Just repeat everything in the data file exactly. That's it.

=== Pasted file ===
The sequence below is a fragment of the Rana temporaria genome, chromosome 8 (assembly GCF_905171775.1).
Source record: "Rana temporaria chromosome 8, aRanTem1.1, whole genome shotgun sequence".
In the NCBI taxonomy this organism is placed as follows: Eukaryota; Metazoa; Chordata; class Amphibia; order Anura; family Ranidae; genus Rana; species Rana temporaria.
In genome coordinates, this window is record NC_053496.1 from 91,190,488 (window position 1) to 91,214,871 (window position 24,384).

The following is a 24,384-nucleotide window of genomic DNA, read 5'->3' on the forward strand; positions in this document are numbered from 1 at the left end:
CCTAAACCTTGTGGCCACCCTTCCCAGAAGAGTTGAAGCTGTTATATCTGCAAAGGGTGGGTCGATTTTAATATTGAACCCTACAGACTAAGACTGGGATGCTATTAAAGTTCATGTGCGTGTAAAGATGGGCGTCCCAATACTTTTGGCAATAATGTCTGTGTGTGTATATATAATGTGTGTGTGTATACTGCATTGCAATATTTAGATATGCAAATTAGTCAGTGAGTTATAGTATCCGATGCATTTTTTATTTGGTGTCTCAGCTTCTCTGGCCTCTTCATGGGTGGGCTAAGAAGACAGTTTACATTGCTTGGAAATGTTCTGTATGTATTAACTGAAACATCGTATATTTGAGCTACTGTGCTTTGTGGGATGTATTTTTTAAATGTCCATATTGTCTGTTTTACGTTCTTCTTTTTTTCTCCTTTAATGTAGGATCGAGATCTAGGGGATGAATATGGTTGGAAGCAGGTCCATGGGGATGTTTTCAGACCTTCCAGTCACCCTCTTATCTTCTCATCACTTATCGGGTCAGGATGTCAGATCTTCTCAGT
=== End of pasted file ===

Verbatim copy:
The sequence below is a fragment of the Rana temporaria genome, chromosome 8 (assembly GCF_905171775.1).
Source record: "Rana temporaria chromosome 8, aRanTem1.1, whole genome shotgun sequence".
In the NCBI taxonomy this organism is placed as follows: Eukaryota; Metazoa; Chordata; class Amphibia; order Anura; family Ranidae; genus Rana; species Rana temporaria.
In genome coordinates, this window is record NC_053496.1 from 91,190,488 (window position 1) to 91,214,871 (window position 24,384).

The following is a 24,384-nucleotide window of genomic DNA, read 5'->3' on the forward strand; positions in this document are numbered from 1 at the left end:
CCTAAACCTTGTGGCCACCCTTCCCAGAAGAGTTGAAGCTGTTATATCTGCAAAGGGTGGGTCGATTTTAATATTGAACCCTACAGACTAAGACTGGGATGCTATTAAAGTTCATGTGCGTGTAAAGATGGGCGTCCCAATACTTTTGGCAATAATGTCTGTGTGTGTATATATAATGTGTGTGTGTATACTGCATTGCAATATTTAGATATGCAAATTAGTCAGTGAGTTATAGTATCCGATGCATTTTTTATTTGGTGTCTCAGCTTCTCTGGCCTCTTCATGGGTGGGCTAAGAAGACAGTTTACATTGCTTGGAAATGTTCTGTATGTATTAACTGAAACATCGTATATTTGAGCTACTGTGCTTTGTGGGATGTATTTTTTAAATGTCCATATTGTCTGTTTTACGTTCTTCTTTTTTTCTCCTTTAATGTAGGATCGAGATCTAGGGGATGAATATGGTTGGAAGCAGGTCCATGGGGATGTTTTCAGACCTTCCAGTCACCCTCTTATCTTCTCATCACTTATCGGGTCAGGATGTCAGATCTTCTCAGT